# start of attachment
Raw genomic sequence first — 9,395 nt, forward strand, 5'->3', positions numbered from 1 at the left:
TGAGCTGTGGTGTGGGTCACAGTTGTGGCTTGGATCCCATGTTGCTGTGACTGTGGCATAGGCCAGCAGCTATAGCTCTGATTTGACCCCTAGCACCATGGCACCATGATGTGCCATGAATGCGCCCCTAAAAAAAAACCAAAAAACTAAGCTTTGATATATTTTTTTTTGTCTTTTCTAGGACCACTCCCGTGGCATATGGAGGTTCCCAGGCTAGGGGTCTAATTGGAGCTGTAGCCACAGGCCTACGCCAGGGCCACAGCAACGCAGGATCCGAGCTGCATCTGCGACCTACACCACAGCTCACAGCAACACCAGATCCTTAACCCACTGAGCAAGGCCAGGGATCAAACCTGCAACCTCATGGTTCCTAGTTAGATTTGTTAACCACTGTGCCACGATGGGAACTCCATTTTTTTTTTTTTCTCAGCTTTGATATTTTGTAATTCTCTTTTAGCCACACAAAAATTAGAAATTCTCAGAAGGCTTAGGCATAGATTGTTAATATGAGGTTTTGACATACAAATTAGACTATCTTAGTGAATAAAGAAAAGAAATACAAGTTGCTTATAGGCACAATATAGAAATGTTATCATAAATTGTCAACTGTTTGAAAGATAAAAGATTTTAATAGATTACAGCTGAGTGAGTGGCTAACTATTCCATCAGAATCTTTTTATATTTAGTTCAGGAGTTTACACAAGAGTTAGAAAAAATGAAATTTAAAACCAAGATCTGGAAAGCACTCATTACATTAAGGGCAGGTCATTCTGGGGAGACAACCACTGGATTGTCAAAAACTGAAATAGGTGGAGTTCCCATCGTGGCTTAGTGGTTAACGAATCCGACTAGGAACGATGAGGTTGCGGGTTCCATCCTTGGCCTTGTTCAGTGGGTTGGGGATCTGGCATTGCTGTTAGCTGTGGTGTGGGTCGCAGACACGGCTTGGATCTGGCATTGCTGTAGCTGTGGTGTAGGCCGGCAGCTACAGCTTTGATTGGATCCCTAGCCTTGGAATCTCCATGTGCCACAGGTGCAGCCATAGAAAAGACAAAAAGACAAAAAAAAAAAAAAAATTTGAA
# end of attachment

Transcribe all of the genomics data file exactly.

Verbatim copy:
Raw genomic sequence first — 9,395 nt, forward strand, 5'->3', positions numbered from 1 at the left:
TGAGCTGTGGTGTGGGTCACAGTTGTGGCTTGGATCCCATGTTGCTGTGACTGTGGCATAGGCCAGCAGCTATAGCTCTGATTTGACCCCTAGCACCATGGCACCATGATGTGCCATGAATGCGCCCCTAAAAAAAAACCAAAAAACTAAGCTTTGATATATTTTTTTTTGTCTTTTCTAGGACCACTCCCGTGGCATATGGAGGTTCCCAGGCTAGGGGTCTAATTGGAGCTGTAGCCACAGGCCTACGCCAGGGCCACAGCAACGCAGGATCCGAGCTGCATCTGCGACCTACACCACAGCTCACAGCAACACCAGATCCTTAACCCACTGAGCAAGGCCAGGGATCAAACCTGCAACCTCATGGTTCCTAGTTAGATTTGTTAACCACTGTGCCACGATGGGAACTCCATTTTTTTTTTTTTCTCAGCTTTGATATTTTGTAATTCTCTTTTAGCCACACAAAAATTAGAAATTCTCAGAAGGCTTAGGCATAGATTGTTAATATGAGGTTTTGACATACAAATTAGACTATCTTAGTGAATAAAGAAAAGAAATACAAGTTGCTTATAGGCACAATATAGAAATGTTATCATAAATTGTCAACTGTTTGAAAGATAAAAGATTTTAATAGATTACAGCTGAGTGAGTGGCTAACTATTCCATCAGAATCTTTTTATATTTAGTTCAGGAGTTTACACAAGAGTTAGAAAAAATGAAATTTAAAACCAAGATCTGGAAAGCACTCATTACATTAAGGGCAGGTCATTCTGGGGAGACAACCACTGGATTGTCAAAAACTGAAATAGGTGGAGTTCCCATCGTGGCTTAGTGGTTAACGAATCCGACTAGGAACGATGAGGTTGCGGGTTCCATCCTTGGCCTTGTTCAGTGGGTTGGGGATCTGGCATTGCTGTTAGCTGTGGTGTGGGTCGCAGACACGGCTTGGATCTGGCATTGCTGTAGCTGTGGTGTAGGCCGGCAGCTACAGCTTTGATTGGATCCCTAGCCTTGGAATCTCCATGTGCCACAGGTGCAGCCATAGAAAAGACAAAAAGACAAAAAAAAAAAAAAAATTTGAA